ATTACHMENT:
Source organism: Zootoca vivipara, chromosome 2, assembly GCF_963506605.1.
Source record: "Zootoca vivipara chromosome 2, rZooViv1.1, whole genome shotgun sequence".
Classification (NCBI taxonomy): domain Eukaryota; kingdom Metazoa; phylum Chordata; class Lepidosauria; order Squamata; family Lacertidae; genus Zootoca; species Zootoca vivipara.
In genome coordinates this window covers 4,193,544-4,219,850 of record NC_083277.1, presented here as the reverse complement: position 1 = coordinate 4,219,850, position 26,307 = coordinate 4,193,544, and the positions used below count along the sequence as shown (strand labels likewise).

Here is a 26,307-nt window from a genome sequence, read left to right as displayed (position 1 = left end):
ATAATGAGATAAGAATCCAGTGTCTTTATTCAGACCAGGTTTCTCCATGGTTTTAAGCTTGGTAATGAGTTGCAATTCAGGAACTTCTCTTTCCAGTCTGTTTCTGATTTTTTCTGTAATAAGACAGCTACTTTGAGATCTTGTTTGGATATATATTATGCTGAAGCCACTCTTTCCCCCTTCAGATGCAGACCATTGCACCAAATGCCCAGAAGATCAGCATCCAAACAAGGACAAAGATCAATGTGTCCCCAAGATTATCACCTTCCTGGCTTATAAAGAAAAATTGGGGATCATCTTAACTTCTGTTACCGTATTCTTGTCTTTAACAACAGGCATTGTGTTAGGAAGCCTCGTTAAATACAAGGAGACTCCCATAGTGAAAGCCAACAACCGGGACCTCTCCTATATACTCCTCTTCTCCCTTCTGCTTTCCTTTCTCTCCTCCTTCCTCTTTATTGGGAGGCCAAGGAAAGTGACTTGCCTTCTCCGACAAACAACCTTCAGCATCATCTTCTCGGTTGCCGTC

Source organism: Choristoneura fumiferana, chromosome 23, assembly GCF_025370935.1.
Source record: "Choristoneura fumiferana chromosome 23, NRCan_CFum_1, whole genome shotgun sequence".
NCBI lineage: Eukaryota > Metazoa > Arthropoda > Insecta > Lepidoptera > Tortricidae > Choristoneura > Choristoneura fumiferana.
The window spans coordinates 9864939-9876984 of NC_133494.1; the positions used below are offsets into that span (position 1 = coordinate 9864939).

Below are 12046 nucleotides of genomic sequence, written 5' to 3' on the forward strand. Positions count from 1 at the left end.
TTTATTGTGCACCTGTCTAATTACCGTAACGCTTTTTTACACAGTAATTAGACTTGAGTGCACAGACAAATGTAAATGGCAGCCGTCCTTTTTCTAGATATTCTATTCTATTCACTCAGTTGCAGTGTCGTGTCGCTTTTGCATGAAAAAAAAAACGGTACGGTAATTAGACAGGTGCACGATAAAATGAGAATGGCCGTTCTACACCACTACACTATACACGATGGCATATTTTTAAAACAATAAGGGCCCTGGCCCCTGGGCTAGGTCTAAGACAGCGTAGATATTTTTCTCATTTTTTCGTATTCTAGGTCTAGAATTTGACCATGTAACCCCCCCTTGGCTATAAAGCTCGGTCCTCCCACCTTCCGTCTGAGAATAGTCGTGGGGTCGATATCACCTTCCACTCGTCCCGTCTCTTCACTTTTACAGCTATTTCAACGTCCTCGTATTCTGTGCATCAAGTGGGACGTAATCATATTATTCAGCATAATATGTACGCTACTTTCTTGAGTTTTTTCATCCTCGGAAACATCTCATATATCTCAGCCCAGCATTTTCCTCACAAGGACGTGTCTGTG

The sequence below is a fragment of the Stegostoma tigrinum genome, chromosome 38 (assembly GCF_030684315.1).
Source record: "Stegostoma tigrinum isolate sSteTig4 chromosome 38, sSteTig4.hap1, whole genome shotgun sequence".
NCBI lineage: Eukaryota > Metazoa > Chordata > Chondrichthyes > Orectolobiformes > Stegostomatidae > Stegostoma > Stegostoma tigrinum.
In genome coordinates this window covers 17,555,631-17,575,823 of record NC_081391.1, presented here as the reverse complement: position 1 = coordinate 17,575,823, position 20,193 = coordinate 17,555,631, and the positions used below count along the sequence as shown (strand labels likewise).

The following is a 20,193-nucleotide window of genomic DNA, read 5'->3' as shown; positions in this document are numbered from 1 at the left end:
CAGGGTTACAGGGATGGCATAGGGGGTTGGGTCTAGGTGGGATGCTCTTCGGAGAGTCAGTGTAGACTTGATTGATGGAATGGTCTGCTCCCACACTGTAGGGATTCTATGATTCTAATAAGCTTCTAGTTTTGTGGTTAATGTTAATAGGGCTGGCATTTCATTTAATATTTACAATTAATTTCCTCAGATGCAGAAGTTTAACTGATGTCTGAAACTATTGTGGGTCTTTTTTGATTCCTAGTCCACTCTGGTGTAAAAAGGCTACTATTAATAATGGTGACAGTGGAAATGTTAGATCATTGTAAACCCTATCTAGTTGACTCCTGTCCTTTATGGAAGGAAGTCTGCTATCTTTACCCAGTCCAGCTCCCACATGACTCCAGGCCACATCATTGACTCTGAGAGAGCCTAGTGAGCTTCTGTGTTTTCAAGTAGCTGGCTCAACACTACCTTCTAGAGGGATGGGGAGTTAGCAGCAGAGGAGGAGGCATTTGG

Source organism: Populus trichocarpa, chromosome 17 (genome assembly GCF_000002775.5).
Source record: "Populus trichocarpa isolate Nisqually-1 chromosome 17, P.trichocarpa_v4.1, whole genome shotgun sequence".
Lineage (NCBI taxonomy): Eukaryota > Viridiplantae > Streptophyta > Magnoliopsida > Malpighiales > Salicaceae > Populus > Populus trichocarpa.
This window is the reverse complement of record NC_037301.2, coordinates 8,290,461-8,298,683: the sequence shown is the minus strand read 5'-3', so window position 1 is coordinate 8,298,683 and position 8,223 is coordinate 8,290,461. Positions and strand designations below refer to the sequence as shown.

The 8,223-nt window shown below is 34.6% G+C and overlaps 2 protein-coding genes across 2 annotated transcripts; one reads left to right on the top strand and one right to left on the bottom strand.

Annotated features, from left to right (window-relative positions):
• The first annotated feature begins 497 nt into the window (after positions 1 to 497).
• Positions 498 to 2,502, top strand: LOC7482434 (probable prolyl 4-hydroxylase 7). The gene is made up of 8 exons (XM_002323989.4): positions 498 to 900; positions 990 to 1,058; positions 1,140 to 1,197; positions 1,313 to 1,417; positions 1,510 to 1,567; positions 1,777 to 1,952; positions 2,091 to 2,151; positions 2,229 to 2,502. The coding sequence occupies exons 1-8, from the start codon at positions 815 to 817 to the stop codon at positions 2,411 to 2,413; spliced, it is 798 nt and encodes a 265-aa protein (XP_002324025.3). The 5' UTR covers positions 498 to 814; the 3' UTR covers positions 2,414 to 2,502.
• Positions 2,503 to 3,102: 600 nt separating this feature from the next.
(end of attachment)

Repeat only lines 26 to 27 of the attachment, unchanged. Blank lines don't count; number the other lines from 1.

• Positions 498 to 2,502, top strand: LOC7482434 (probable prolyl 4-hydroxylase 7). The gene is made up of 8 exons (XM_002323989.4): positions 498 to 900; positions 990 to 1,058; positions 1,140 to 1,197; positions 1,313 to 1,417; positions 1,510 to 1,567; positions 1,777 to 1,952; positions 2,091 to 2,151; positions 2,229 to 2,502. The coding sequence occupies exons 1-8, from the start codon at positions 815 to 817 to the stop codon at positions 2,411 to 2,413; spliced, it is 798 nt and encodes a 265-aa protein (XP_002324025.3). The 5' UTR covers positions 498 to 814; the 3' UTR covers positions 2,414 to 2,502.
• Positions 2,503 to 3,102: 600 nt separating this feature from the next.